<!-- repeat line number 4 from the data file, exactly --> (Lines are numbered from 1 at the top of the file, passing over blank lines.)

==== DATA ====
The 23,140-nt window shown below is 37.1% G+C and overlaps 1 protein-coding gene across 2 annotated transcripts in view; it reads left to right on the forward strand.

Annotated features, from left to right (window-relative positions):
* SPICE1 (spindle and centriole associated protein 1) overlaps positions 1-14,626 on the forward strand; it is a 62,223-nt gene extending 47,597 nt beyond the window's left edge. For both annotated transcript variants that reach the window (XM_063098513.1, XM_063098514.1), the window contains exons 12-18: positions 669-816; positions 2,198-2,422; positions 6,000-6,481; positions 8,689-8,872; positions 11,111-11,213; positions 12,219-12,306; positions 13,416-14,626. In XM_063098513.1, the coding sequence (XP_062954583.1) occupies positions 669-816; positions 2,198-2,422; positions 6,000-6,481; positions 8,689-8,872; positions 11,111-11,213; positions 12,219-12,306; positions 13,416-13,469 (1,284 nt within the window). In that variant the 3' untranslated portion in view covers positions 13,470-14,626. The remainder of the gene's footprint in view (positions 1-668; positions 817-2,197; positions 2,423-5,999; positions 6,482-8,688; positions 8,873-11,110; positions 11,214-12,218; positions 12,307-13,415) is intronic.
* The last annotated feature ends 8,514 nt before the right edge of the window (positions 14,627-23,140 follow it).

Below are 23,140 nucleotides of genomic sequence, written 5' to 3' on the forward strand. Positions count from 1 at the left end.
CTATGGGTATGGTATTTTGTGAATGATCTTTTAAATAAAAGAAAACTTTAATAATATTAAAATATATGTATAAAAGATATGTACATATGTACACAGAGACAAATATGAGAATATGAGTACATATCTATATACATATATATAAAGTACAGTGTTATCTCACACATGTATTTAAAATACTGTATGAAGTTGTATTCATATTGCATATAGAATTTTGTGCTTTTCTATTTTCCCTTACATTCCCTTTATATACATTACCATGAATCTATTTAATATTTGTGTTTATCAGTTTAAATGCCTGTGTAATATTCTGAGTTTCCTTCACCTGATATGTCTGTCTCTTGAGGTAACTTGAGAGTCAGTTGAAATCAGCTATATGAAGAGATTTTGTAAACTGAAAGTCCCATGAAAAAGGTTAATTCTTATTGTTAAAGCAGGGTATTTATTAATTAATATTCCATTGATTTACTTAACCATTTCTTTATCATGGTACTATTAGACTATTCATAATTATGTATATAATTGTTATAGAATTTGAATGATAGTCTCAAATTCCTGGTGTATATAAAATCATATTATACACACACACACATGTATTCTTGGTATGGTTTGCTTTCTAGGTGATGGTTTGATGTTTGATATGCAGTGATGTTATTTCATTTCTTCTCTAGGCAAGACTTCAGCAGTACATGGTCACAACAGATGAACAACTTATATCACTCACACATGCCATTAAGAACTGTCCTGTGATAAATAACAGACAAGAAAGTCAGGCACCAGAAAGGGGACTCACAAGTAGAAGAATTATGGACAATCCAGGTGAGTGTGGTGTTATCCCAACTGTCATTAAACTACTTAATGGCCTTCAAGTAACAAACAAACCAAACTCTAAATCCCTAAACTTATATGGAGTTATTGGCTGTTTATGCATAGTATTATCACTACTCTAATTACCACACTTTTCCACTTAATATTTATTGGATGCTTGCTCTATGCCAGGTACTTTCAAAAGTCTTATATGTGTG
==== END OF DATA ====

* The last annotated feature ends 8,514 nt before the right edge of the window (positions 14,627-23,140 follow it).